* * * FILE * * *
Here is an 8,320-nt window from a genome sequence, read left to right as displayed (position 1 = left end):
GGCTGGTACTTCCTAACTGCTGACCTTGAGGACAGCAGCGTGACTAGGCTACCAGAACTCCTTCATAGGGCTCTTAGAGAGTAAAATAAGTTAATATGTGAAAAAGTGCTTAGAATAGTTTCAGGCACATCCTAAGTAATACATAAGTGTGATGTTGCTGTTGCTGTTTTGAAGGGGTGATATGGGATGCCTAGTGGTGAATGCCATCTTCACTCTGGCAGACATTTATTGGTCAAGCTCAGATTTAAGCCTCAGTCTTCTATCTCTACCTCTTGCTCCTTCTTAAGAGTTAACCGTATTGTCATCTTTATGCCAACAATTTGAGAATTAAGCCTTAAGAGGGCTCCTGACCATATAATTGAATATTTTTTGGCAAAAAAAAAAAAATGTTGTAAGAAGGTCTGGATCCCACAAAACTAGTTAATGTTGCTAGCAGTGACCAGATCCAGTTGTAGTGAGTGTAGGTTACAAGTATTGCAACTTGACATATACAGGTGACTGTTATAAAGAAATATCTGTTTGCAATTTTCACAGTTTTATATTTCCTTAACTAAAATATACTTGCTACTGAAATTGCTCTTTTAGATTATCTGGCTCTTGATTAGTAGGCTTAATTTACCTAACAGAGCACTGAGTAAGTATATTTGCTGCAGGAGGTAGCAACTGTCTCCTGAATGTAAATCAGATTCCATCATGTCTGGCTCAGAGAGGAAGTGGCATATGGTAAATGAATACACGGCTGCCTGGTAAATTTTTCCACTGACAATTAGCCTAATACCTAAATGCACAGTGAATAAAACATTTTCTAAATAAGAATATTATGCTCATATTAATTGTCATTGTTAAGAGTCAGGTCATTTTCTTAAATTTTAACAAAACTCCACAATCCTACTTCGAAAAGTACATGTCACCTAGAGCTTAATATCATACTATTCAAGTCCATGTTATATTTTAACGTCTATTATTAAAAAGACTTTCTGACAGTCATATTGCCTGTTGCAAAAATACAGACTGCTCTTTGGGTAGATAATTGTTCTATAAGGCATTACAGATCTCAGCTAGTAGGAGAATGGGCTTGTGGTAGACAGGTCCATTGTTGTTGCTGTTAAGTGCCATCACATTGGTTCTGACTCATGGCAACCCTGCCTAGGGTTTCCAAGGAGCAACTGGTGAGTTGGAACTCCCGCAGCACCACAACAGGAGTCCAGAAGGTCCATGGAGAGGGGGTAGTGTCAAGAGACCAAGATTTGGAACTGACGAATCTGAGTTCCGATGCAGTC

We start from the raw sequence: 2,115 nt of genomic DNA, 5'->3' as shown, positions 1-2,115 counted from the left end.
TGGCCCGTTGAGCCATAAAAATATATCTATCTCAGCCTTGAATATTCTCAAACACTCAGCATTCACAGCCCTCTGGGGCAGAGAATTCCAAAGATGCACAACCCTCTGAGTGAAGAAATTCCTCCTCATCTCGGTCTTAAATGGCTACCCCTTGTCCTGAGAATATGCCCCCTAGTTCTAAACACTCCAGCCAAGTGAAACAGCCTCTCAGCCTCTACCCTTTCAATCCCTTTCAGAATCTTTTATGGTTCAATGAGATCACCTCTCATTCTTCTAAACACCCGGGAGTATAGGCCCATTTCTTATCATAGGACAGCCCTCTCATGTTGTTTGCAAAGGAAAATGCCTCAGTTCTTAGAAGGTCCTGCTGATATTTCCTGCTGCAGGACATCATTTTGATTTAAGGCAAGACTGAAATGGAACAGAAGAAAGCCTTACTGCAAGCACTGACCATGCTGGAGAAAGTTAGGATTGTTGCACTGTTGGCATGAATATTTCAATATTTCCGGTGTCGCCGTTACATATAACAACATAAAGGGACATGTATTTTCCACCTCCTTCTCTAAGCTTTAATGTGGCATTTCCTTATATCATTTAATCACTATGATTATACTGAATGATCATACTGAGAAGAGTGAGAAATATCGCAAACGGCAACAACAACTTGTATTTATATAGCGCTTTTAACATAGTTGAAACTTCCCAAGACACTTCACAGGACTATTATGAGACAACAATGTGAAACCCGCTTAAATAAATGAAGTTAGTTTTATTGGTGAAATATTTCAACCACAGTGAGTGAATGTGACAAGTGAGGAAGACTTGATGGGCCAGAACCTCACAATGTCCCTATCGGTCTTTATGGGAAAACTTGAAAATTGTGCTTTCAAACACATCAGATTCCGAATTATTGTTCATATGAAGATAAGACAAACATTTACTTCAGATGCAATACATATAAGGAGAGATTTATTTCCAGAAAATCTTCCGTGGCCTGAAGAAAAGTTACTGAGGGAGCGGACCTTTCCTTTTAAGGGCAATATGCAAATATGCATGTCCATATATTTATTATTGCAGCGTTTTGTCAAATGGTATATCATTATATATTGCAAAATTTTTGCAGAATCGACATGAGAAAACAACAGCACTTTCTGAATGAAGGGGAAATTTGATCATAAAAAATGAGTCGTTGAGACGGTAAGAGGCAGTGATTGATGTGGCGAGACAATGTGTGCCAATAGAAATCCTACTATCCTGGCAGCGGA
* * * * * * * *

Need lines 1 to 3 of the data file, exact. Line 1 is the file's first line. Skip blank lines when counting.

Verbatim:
Here is an 8,320-nt window from a genome sequence, read left to right as displayed (position 1 = left end):
GGCTGGTACTTCCTAACTGCTGACCTTGAGGACAGCAGCGTGACTAGGCTACCAGAACTCCTTCATAGGGCTCTTAGAGAGTAAAATAAGTTAATATGTGAAAAAGTGCTTAGAATAGTTTCAGGCACATCCTAAGTAATACATAAGTGTGATGTTGCTGTTGCTGTTTTGAAGGGGTGATATGGGATGCCTAGTGGTGAATGCCATCTTCACTCTGGCAGACATTTATTGGTCAAGCTCAGATTTAAGCCTCAGTCTTCTATCTCTACCTCTTGCTCCTTCTTAAGAGTTAACCGTATTGTCATCTTTATGCCAACAATTTGAGAATTAAGCCTTAAGAGGGCTCCTGACCATATAATTGAATATTTTTTGGCAAAAAAAAAAAAATGTTGTAAGAAGGTCTGGATCCCACAAAACTAGTTAATGTTGCTAGCAGTGACCAGATCCAGTTGTAGTGAGTGTAGGTTACAAGTATTGCAACTTGACATATACAGGTGACTGTTATAAAGAAATATCTGTTTGCAATTTTCACAGTTTTATATTTCCTTAACTAAAATATACTTGCTACTGAAATTGCTCTTTTAGATTATCTGGCTCTTGATTAGTAGGCTTAATTTACCTAACAGAGCACTGAGTAAGTATATTTGCTGCAGGAGGTAGCAACTGTCTCCTGAATGTAAATCAGATTCCATCATGTCTGGCTCAGAGAGGAAGTGGCATATGGTAAATGAATACACGGCTGCCTGGTAAATTTTTCCACTGACAATTAGCCTAATACCTAAATGCACAGTGAATAAAACATTTTCTAAATAAGAATATTATGCTCATATTAATTGTCATTGTTAAGAGTCAGGTCATTTTCTTAAATTTTAACAAAACTCCACAATCCTACTTCGAAAAGTACATGTCACCTAGAGCTTAATATCATACTATTCAAGTCCATGTTATATTTTAACGTCTATTATTAAAAAGACTTTCTGACAGTCATATTGCCTGTTGCAAAAATACAGACTGCTCTTTGGGTAGATAATTGTTCTATAAGGCATTACAGATCTCAGCTAGTAGGAGAATGGGCTTGTGGTAGACAGGTCCATTGTTGTTGCTGTTAAGTGCCATCACATTGGTTCTGACTCATGGCAACCCTGCCTAGGGTTTCCAAGGAGCAACTGGTGAGTTGGAACTCCCGCAGCACCACAACAGGAGTCCAGAAGGTCCATGGAGAGGGGGTAGTGTCAAGAGACCAAGATTTGGAACTGACGAATCTGAGTTCCGATGCAGTC

We start from the raw sequence: 2,115 nt of genomic DNA, 5'->3' as shown, positions 1-2,115 counted from the left end.